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Self-confessed liar testifies in case of Somali man charged with material support for terrorism

By staff |
October 10, 2012
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Minneapolis, MN - The trial of Mohamud Said Omar continued here today, Oct. 10, at the Federal Court building, with testimony from self-confessed liar Kamal Said Hassan. While being questioned on the stand, prosecution witness Hassan admitted that he had lied while under oath in previous court proceedings. Other key prosecution witnesses have admitted that they can avoid jail time based on how well they do in helping the government put people in prison.

Mohamud Said Omar is facing five charges, including material support for foreign terrorist organizations and conspiring to kill, kidnap, maim and injure persons abroad. Omar is fighting the charges and the government has yet to present credible evidence that he violated any law.

The testimony of prosecution witness Kamal Said Hassan dealt in part with his work for the FBI.

Hassan is one of the young men who left Minneapolis to fight the U.S.-backed Ethiopian invasion of Somalia. He joined al-Shabab, one of the main Somali groups resisting the invasion. Eventually Hassan decided to return to the U.S.

According to Hassan’s testimony, on his return trip home he first traveled to Yemen. At the U.S. embassy there, he met with three FBI agents and an Assistant U.S. Attorney. He returned to Minneapolis to face ‘terrorism’ charges, but instead of going to jail, he went to a hotel in Duluth, in northeastern Minnesota, with his FBI handlers. He was then placed in a home in Saint Louis Park, a suburb in Minneapolis, along with his wife - and FBI agents who stayed with him 24 hours a day. At the direction of the FBI, he made phone calls back to Somalia and went out to meet with men in the Somali community here. The FBI put him in the Saint Louis Park home so he could maintain his cover.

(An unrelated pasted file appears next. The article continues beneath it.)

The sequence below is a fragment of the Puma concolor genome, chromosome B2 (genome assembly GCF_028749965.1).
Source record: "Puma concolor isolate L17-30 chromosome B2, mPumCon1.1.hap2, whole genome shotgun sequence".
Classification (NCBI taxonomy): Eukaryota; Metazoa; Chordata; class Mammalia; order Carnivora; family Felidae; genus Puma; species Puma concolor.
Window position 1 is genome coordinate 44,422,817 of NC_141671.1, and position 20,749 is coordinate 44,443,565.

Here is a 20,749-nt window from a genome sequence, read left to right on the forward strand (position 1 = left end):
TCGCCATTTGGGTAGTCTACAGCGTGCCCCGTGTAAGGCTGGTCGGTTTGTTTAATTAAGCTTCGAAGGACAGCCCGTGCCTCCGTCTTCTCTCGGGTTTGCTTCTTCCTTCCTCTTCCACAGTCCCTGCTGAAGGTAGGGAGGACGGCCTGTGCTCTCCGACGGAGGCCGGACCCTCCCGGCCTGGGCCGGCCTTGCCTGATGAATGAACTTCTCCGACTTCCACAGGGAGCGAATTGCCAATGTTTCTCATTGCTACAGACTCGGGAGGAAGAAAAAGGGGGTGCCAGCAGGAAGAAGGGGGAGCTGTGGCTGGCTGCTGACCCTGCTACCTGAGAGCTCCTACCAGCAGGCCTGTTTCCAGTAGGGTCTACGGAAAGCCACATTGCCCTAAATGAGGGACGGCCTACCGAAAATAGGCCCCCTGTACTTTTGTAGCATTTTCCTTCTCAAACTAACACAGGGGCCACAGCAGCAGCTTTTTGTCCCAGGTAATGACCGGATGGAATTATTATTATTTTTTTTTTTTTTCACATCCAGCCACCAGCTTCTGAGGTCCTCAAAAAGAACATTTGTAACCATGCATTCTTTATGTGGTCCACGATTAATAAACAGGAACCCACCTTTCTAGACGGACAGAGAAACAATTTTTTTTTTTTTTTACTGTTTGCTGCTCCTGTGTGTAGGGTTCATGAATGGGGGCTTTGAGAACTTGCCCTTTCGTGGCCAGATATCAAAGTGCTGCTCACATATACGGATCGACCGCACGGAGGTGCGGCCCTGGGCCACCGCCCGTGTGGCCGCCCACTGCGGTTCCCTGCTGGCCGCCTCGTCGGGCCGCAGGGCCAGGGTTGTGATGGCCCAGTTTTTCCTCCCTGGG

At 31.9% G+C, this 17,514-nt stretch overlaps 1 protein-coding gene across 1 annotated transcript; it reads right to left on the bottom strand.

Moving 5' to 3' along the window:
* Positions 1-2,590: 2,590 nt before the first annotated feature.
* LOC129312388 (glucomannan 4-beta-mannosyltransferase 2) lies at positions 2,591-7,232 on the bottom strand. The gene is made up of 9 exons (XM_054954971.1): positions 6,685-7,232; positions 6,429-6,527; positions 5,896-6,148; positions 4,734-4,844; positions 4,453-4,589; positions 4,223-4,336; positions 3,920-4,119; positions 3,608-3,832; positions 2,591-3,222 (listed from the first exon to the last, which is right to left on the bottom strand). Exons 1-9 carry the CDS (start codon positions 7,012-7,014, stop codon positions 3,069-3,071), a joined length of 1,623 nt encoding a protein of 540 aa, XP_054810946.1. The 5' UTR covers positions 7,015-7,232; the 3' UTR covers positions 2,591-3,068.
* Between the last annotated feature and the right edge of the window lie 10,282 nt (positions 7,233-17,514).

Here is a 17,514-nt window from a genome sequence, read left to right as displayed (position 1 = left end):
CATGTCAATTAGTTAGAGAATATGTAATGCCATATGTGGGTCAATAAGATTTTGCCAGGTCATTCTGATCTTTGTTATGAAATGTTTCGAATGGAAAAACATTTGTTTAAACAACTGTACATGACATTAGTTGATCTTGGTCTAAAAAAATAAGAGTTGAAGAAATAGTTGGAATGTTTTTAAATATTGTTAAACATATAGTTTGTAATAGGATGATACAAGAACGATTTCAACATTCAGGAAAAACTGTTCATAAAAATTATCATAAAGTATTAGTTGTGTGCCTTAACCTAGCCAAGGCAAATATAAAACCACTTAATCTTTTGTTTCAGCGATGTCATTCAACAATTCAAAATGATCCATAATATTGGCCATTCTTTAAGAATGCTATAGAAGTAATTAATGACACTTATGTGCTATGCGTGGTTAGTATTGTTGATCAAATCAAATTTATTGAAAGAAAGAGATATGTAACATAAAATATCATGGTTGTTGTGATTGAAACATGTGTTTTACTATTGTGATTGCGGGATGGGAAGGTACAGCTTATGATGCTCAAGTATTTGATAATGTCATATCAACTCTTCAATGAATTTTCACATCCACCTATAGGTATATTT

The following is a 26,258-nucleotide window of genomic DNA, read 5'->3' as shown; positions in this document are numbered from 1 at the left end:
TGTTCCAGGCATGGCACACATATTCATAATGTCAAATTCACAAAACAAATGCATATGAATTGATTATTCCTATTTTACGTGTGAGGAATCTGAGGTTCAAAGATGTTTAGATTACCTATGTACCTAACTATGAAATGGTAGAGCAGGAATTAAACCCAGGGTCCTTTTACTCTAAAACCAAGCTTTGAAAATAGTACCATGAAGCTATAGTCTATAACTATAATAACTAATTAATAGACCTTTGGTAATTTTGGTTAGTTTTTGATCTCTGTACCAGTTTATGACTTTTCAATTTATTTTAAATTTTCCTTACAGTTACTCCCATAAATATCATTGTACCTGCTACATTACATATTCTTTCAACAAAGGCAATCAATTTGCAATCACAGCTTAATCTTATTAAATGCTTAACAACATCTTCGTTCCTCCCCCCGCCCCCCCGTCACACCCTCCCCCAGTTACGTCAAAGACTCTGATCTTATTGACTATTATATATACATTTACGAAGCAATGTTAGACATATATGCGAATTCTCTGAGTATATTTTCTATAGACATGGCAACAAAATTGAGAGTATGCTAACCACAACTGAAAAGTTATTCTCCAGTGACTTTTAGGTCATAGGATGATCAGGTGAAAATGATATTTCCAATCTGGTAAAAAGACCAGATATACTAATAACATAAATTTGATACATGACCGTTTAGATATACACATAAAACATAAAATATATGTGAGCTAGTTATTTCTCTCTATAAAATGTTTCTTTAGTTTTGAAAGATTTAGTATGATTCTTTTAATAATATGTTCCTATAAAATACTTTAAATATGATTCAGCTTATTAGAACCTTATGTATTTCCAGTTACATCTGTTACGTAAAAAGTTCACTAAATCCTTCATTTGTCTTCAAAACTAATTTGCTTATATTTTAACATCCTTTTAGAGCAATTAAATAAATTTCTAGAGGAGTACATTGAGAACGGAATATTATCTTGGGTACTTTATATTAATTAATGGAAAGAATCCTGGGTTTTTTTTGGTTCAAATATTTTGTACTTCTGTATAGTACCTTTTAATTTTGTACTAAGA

While the prosecution lacks evidence of legal wrongdoing by Omar, they are going all out to criminalize the Somali resistance againt the U.S./Ethiopian invasion. One of the prosecution’s exhibits today was a video produced by the Somali resistance. The video, which included song and spoken word poetry, showed the Somali resistance ambushing the invading Ethiopian army. The prosecution is trying to say that the fight to free Somalia from foreign intervention is ‘terrorism.’

Mick Kelly, of the Committee to Stop FBI Repression, and who was present at today’s proceedings, stated, “The government is using self-confessed liars to frame an innocent man. Behind this is an agenda which aims to label those who fight to free their countries from western domination as ‘terrorism.’ This should be opposed by everyone who cares about justice or civil liberties.”

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